7.8.7.1.726: Fill in each blank so that the resulting statement is true. y varie...
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 7.8.7.1.733: Use the fourstep procedure for solving variation problems given on...
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 7.8.7.1.741: Use the fourstep procedure for solving variation problems given on...
 7.8.7.1.742: Use the fourstep procedure for solving variation problems given on...
 7.8.7.1.743: In Exercises 1120, write an equation that expresses each relationsh...
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 7.8.7.1.752: In Exercises 1120, write an equation that expresses each relationsh...
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 7.8.7.1.761: Heart rates and life spans of most mammals can be modeled using inv...
 7.8.7.1.762: Heart rates and life spans of most mammals can be modeled using inv...
 7.8.7.1.763: The figure shows the graph of the inverse variation model that you ...
 7.8.7.1.764: The figure shows the graph of the inverse variation model that you ...
 7.8.7.1.765: Radiation machines, used to treat tumors, produce an intensity of r...
 7.8.7.1.766: The illumination provided by a cars headlight varies inversely as t...
 7.8.7.1.767: Bodymass index, or BMI, takes both weight and height into account ...
 7.8.7.1.768: Ones intelligence quotient, or IQ, varies directly as a persons men...
 7.8.7.1.769: The heat loss of a glass window varies jointly as the windows area ...
 7.8.7.1.770: Kinetic energy varies jointly as the mass and the square of the vel...
 7.8.7.1.771: Sound intensity varies inversely as the square of the distance from...
 7.8.7.1.772: Many people claim that as they get older, time seems to pass more q...
 7.8.7.1.773: The average number of daily phone calls, C, between two cities vari...
 7.8.7.1.774: The force of wind blowing on a window positioned at a right angle t...
 7.8.7.1.775: The table shows the values for the current, I, in an electric circu...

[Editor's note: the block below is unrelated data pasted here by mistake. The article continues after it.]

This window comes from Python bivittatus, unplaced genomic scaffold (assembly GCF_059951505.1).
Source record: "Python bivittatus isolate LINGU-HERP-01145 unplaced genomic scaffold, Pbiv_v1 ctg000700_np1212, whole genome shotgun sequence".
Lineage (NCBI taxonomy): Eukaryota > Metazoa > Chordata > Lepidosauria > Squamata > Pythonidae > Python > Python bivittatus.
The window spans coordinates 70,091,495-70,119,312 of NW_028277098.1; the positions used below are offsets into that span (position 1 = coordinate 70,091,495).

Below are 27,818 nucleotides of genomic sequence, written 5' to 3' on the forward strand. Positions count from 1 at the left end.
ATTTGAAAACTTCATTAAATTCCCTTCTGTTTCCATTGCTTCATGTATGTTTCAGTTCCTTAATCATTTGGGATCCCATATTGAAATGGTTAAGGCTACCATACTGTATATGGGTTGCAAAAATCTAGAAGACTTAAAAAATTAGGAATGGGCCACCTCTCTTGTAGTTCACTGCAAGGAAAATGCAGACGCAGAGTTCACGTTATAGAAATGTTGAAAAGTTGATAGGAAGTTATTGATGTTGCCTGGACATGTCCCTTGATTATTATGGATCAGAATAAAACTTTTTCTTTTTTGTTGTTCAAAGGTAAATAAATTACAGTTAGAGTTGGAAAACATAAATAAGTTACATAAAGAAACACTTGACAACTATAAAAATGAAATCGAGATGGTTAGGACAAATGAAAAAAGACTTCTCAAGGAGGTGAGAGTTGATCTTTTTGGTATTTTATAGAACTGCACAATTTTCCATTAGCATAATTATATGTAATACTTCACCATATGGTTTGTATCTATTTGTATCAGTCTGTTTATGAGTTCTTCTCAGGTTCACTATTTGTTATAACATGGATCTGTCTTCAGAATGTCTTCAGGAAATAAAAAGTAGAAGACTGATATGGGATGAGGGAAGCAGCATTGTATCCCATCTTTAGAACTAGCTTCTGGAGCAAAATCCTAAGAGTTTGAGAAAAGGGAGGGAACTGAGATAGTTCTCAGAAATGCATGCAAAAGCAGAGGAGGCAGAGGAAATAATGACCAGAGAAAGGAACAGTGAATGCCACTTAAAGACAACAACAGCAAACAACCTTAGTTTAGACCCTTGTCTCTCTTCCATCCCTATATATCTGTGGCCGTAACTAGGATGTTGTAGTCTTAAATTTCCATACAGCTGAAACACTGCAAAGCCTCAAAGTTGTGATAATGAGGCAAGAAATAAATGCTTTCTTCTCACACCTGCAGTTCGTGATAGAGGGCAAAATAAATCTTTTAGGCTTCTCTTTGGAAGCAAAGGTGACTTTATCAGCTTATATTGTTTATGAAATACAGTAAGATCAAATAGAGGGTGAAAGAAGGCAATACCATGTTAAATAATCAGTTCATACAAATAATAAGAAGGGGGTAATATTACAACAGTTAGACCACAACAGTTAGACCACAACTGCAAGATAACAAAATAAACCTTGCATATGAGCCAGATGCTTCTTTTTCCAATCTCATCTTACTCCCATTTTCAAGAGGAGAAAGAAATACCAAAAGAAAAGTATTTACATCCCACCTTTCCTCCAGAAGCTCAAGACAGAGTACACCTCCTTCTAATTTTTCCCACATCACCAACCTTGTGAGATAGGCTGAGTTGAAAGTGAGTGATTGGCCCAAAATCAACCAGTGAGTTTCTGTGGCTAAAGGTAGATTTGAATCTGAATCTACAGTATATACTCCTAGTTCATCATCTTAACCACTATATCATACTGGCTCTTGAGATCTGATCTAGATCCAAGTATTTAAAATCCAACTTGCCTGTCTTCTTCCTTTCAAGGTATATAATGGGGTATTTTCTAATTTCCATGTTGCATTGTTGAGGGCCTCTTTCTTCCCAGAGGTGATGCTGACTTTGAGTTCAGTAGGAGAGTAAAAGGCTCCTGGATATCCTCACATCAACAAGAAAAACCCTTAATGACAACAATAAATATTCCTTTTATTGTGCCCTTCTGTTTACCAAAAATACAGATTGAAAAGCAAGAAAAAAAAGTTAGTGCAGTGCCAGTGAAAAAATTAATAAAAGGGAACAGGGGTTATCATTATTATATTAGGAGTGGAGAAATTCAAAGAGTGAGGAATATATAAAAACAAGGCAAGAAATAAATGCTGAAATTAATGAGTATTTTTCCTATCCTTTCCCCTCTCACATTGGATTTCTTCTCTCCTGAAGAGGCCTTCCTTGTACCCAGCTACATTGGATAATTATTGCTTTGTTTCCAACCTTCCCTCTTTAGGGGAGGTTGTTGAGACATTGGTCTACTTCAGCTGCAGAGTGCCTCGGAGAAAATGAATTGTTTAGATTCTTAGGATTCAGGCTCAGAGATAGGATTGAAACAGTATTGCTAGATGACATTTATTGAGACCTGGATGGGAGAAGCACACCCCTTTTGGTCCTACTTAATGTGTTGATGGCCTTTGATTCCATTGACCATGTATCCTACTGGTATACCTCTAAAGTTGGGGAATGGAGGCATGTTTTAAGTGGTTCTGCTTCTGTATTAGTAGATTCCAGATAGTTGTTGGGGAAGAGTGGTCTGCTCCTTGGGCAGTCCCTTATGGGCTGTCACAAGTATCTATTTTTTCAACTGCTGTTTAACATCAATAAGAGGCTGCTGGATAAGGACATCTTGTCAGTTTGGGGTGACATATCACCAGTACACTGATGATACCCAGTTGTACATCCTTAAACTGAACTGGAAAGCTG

7.8.7.1.776: What does it mean if two quantities vary directly?
 7.8.7.1.777: In your own words, explain how to solve a variation problem.
 7.8.7.1.778: What does it mean if two quantities vary inversely?
 7.8.7.1.779: Explain what is meant by combined variation. Give an example with y...
 7.8.7.1.780: Explain what is meant by joint variation. Give an example with your...
 7.8.7.1.781: In Exercises 4950, describe in words the variation shown by the giv...
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 7.8.7.1.783: We have seen that the daily number of phone calls between two citie...
 7.8.7.1.784: Use a graphing utility to graph any three of the variation equation...
 7.8.7.1.785: In Exercises 5356, determine whether each statement makes sense or ...
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 7.8.7.1.789: In a hurricane, the wind pressure varies directly as the square of ...
 7.8.7.1.790: The heat generated by a stove element varies directly as the square...
 7.8.7.1.791: Galileos telescope brought about revolutionary changes in astronomy...
 7.8.7.1.792: Solve: 8(2 x) 5x. (Section 2.3, Example 2)
 7.8.7.1.793: Divide: 27x3 8 3x 2 . (Section 5.6, Example 3)
 7.8.7.1.794: Factor: 6x3 6x2 120x. (Section 6.5, Example 2)
 7.8.7.1.795: Exercises 6365 will help you prepare for the material covered in th...
 7.8.7.1.796: Exercises 6365 will help you prepare for the material covered in th...
 7.8.7.1.797: Exercises 6365 will help you prepare for the material covered in th...
Solutions for Chapter 7.8: Modeling Using Variation
Full solutions for Introductory & Intermediate Algebra for College Students  4th Edition